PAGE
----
Generally, however, this is still a book worth reading. Malan comes across as an officer who did not suffer fools gladly but who cared about his men and gained the respect of all who knew him, except possibly those involved in the Barking Creek episode, and his later life showed him to be a liberal humanist thinker ahead of his time.

ISBN  978-1-52679-5-267


  1. Surely, the idea is to make history accessible, not bore people to death? This is not an academic textbook, and primarily written for a specific market - Spitfire and Battle of Britain enthusiasts who aren't the slightest interested in, for example, what merchant ships he served on! A wider biography would be no commercial proposition - ask Desmond Naidoo, who has been struggling for nearly 15 years to get a documentary made. The reviewer's conclusion regarding Barking Creek suggests he hasn't actually read the book at all: the chapter forensically deconstructs the incident and introduces new research regarding the TR9 radio set which could have caused the problem. Reviews like this, a skim through and criticising just to be smart, happen all the time, I guess, and I feel sorry for the authors who have to endure this frustration. The foreword so commended, as I understand it, was, well, not a foreword at all - the re-print, I also understand, has a foreword by Valerie Malan, daughter of Sailor, who loved the book, totally got it - but had never heard of the individual who wrote the foreword, nor, indeed, had Sailor's sadly now late son, Jonathan. The book also includes unique interviews recorded in SA, which the reviewer fails to mention. An inadequate review of a great contribution to accessible history.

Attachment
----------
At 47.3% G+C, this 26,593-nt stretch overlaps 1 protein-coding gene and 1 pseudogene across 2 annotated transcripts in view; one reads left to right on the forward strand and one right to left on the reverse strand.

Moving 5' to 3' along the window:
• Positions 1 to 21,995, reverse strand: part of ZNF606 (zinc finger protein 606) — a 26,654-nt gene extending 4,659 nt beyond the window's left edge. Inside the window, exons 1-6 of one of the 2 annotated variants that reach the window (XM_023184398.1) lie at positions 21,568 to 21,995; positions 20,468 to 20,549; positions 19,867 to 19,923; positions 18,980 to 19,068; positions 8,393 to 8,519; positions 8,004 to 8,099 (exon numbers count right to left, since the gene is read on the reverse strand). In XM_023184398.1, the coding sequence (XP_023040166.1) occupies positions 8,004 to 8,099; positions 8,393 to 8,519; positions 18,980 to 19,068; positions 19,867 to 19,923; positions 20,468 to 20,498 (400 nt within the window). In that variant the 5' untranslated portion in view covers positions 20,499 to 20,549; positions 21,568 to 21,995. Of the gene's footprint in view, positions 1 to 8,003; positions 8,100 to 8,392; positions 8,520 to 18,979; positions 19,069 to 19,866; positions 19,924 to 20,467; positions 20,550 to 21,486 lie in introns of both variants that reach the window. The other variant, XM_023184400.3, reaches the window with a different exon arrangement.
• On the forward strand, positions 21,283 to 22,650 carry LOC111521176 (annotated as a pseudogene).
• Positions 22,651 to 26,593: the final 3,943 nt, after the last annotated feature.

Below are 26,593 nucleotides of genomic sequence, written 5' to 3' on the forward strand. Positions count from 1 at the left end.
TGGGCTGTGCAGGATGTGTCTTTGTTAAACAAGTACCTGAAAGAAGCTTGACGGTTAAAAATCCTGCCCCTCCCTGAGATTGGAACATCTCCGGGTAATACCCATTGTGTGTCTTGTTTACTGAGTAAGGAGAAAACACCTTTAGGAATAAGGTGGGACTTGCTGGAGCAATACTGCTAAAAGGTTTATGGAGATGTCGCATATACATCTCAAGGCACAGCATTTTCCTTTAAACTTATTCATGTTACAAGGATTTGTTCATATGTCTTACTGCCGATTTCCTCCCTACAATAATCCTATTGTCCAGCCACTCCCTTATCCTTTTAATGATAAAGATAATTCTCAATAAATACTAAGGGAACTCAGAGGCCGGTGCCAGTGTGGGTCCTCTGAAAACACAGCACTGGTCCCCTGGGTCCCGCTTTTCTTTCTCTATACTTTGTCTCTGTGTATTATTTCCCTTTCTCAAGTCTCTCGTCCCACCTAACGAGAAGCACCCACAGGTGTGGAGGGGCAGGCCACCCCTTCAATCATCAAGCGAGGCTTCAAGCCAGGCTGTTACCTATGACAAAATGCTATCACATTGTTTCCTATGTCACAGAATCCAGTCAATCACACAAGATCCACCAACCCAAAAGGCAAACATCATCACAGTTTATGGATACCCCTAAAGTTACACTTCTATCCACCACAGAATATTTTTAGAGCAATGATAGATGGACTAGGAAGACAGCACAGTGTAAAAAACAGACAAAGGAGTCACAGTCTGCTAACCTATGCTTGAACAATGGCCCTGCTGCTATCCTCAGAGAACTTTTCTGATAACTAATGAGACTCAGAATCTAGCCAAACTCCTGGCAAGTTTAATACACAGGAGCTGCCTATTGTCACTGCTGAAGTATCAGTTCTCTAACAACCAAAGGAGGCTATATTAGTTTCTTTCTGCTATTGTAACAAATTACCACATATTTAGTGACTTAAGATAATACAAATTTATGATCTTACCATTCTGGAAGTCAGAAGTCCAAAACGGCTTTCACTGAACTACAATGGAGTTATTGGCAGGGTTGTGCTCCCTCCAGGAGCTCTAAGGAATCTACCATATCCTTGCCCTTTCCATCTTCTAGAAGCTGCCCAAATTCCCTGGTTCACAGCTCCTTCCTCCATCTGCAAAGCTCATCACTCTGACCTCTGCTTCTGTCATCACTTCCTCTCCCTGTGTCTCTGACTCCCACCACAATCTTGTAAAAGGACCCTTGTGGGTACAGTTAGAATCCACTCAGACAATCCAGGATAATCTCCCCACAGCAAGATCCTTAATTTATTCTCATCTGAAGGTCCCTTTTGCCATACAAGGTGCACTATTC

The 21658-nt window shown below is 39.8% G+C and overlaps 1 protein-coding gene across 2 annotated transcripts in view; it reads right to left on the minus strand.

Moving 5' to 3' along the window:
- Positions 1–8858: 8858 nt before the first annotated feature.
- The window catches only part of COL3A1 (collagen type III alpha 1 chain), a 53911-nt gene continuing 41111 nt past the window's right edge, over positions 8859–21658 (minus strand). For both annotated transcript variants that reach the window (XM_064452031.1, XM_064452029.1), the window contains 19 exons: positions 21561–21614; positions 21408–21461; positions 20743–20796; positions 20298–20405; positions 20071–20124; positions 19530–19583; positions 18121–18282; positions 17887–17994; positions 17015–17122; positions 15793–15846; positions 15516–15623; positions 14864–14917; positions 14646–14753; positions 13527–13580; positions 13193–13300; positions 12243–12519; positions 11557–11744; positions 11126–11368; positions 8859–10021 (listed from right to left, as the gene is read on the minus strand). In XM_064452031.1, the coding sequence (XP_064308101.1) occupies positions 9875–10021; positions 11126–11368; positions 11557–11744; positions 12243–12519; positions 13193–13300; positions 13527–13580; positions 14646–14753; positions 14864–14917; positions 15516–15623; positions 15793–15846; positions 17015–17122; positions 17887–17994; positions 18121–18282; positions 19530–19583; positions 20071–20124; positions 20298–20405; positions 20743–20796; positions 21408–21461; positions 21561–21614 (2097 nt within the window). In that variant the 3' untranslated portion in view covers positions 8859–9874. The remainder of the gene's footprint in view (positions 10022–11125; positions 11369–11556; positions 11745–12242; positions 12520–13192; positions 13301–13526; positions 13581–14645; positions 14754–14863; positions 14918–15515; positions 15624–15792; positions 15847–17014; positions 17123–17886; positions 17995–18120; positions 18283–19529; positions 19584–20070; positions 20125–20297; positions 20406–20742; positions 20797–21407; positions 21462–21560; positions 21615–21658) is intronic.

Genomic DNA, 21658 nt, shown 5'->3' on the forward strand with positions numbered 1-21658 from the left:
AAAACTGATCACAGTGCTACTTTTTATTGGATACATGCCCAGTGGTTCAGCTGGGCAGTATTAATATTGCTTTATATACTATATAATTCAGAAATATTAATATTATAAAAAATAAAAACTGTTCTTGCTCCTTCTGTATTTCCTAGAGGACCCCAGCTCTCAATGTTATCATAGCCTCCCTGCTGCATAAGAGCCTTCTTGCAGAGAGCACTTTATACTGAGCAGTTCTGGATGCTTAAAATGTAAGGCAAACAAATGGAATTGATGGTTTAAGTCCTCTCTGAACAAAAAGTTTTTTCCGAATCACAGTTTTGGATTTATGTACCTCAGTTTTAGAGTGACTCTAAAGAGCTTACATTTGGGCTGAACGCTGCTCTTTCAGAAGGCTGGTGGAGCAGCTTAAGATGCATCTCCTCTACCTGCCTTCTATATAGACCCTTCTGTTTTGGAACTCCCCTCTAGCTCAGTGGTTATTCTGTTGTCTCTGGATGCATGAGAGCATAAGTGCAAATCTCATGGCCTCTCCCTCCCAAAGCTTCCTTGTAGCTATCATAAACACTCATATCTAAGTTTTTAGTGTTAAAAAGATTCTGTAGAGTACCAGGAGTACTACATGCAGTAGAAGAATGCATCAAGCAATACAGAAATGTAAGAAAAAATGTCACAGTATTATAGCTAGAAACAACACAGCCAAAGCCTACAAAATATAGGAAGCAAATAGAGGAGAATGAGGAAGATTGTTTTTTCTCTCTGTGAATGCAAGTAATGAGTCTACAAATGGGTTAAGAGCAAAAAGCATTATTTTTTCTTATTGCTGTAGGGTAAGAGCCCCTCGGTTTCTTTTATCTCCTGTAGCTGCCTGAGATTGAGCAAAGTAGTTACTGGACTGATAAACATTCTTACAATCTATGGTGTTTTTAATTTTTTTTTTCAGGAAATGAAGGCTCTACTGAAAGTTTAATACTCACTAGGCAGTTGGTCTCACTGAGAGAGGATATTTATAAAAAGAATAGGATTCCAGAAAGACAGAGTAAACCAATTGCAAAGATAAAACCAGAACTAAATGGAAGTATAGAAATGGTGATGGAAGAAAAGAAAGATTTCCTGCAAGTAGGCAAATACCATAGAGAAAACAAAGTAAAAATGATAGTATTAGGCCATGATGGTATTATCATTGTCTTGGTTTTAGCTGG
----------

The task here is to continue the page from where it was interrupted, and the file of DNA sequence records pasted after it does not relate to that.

2. Thanks for taking the time to comment on the review. Firstly, however, please understand I do not publish reviews from guest reviewers unless the book has been read cover to cover. Also, the above review makes no reference to the foreword, either the one written by the 'mystery' person or Dr Valerie Malan. That leads me to think you are not referring to the review published above. The criticisms included in the review above are valid. This is a biography of a leading pilot of the Battle of Britain, a man who led an interesting life before the war and a socially important one after. It can still be accessible with the inclusion of notes and references as to where quotes were sourced. This is basic history writing – support your argument/narrative. Thankfully, there is a 'comprehensive biography' to circumvent that shortfall a little. As to talking about the ships Malan served on, a nice bit of context like that can add depth to the work he did as a seaman. All that aside, my reviewer, who mentions the post-war South African period as 'good' without mentioning the 'unique interviews' (most likely not attributed/dated given the lack of notes) still said the book is worth reading. Finally, if you want proof such biographies can be accessible, see Helen Doe's 'Stanford Tuck' as a recent example.